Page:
Philip Liebenberg is a Portfolio Manager at Abax Investments, the managers of the Nedgroup Investments Flexible Income Fund. Philip takes us through some of his strategies to manage the risks in the markets and how the Fund is positioned to outperform cash.
Contributors to the fixed income asset class performance
The Rand was a fantastic performer over the year with a gross return of 25.4%. We saw a sharp rerating of fixed income assets albeit from a low base. SA inflation linked bonds and the All Bond Index returned 16.7% and 17% respectively with property returning 27%. Q1 2021 was interesting with inflation linked bonds returning 4.6%, but a negative return of 1.7% for the nominal bond market. The quarter will be known as the reflation quarter where global inflation fears got hold of the market, value outperformed growth, yields increased, but you made losses on value. If you had stayed invested, you would have done well over the last year.
Contributors to the Flexible Income Fund’s performance
The Fund returned 11% (gross of fees and investment costs) for the year. There was a strong rebound in bonds contributing 7.6%, most of which came from convertible bonds. We had a very good quarter with a return of 2.3%. A big contributor was our exposure to convertible bonds. Our diversified approach paid good dividends for the Fund.
The investment objective of the Flexible Income Fund is to generate a return above its cash/money market benchmark return (110% of the STeFI Call Index) with a high degree of consistency and with low capital volatility. The Fund achieves this by looking at the whole universe of available fixed income assets.
Money market returns at about 3.5% are barely beating inflation. The nominal bond market is achieving yields of 9.4%, which is appealing. We see nominal bonds as being fairly valued and we have a good diversified exposure to them. Nominal bonds are not without risk if you look at the local fiscal situation. Over the next 5 years, the market indicates that inflation will be around 3.5%-4%. We think inflation will be higher and therefore have inflation linked bond exposure to the front end of the curve. Our nominal bond exposure is towards the 10-year area of the curve and have rather chosen to protect against inflation through an offshore allocation (higher SA inflation should result in a weakening ZAR versus the US dollar.)
Inflation linked bonds
Global governments have got tons of debt and one of the ways to get rid of it is through financial repression by making sure that savers earn negative real rates on their savings and investments and via inflation. We like to protect the real value of capital, such as through opportunities in convertible and inflation linked bonds. We added inflation linked bonds last year at levels of around 4%. Our preference for real assets in the Fund remains. With a diversified income fund you can hold some nominal bonds, which we do.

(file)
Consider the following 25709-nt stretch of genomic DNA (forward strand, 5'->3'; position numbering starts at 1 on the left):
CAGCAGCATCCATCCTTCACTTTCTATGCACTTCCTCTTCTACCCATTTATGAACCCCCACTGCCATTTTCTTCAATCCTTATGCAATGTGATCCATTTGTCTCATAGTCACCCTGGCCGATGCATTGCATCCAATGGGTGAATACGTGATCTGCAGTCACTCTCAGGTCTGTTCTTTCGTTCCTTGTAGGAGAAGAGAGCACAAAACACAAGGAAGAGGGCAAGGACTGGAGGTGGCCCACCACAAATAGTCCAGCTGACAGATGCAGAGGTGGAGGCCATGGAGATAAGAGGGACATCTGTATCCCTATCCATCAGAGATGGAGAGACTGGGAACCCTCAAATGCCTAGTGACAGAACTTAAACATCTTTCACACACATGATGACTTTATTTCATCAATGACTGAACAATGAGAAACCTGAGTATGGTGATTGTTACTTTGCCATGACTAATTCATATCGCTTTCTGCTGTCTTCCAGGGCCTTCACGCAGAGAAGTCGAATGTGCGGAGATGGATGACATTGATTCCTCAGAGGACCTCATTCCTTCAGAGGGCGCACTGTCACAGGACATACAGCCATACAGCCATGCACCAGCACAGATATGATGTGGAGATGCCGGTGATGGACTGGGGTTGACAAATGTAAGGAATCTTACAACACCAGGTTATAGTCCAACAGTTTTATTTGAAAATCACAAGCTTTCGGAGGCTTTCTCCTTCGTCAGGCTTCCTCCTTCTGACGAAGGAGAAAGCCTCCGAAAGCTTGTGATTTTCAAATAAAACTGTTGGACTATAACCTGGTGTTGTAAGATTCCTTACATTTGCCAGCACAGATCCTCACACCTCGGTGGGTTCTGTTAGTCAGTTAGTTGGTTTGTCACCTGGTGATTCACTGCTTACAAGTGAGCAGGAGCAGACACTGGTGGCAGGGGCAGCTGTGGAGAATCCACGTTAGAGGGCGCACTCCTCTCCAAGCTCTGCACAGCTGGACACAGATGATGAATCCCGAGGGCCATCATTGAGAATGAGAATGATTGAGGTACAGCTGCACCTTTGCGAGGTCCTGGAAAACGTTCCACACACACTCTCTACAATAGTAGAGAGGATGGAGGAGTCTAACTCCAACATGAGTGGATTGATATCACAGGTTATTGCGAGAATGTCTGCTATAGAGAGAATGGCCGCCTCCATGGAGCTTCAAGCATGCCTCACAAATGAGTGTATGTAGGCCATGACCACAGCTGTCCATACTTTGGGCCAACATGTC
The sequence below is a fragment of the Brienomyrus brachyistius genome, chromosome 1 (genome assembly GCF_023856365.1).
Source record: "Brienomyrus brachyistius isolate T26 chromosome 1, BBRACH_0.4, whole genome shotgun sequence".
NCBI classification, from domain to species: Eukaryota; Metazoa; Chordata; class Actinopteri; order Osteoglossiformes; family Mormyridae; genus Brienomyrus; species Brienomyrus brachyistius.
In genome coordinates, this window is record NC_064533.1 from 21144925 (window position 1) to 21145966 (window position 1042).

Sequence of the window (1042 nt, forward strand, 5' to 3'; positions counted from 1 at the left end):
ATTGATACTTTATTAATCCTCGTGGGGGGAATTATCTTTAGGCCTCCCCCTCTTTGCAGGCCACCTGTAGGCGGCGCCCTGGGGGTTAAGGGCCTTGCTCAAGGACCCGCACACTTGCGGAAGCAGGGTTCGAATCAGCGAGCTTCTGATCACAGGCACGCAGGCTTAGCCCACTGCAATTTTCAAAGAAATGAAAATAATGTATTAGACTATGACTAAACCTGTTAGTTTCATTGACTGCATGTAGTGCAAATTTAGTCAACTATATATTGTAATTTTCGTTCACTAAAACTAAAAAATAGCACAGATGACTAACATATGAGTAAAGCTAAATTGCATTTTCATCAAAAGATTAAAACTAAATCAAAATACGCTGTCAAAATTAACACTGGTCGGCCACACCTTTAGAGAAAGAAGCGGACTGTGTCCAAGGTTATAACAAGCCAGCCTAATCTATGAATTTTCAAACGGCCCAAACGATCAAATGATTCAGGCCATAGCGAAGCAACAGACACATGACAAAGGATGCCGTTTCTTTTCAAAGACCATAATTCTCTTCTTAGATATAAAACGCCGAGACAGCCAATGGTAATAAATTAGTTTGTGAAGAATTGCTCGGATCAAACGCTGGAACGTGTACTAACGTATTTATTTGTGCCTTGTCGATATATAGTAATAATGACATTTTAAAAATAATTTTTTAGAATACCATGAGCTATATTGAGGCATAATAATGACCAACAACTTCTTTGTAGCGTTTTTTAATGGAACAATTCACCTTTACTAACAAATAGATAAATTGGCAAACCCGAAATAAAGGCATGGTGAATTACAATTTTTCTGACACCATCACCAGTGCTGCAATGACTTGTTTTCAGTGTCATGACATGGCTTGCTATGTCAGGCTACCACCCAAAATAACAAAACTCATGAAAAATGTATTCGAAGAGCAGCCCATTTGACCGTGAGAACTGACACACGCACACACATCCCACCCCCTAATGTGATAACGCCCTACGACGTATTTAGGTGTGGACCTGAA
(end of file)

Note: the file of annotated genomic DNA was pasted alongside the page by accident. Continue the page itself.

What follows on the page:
ZAR vs USD
Who would have thought that the Rand would be at R14.20 to the USD? The Rand is notoriously difficult to predict. On a purchasing power parity basis, we think the Rand is fairly valued at about R15, but taking into account our fiscal situation and debt dynamics, fair value is probably north of R15. Our current effective currency exposure is at about 8%. The Rand relative to its EM peers has been a powerhouse over the last 8 months on the back of massive global stimulus. The Rand is also a proxy for risk and EM and has been a big beneficiary of this flight to anything with a yield and risk-on trade.
Fund yield pick-up
Our objective is to outperform cash on a consistent basis with a high degree of stability. Through the quarter, the question was ‘what could upset the apple cart when it comes to SA bonds?’ With global growth returning quite quickly, there is a fear of inflation and we’ve seen global bond yields ticking up. If inflation gets more sticky and unexpected, global bond yields could upset the apple cart. We saw a massive rotation from growth to value in the last quarter as well. I believe if you look at global breakeven inflation, especially the US where breakeven inflation is 2.3%-2.5%, it may be slightly overblown. We have struggled to get inflation into the system for more than a decade. This time is different because of the massive fiscal stimulus where money is hitting Main Street and not Wall Street.
The Fund’s strategy is to focus on diversification and to maintain a high degree of credit quality. We have increased our allocation to inflation linked bonds and took advantage of convertible bond opportunities. 22% of the Fund is invested in SA floating rate notes, 20% in fixed rate bonds, 15% in inflation linked bonds and 2% in convertible bonds. Our net offshore exposure is just over 8%. The Fund’s estimated gross 12-month projected yield is 5.7%, which is a nice pick-up over typical money market funds.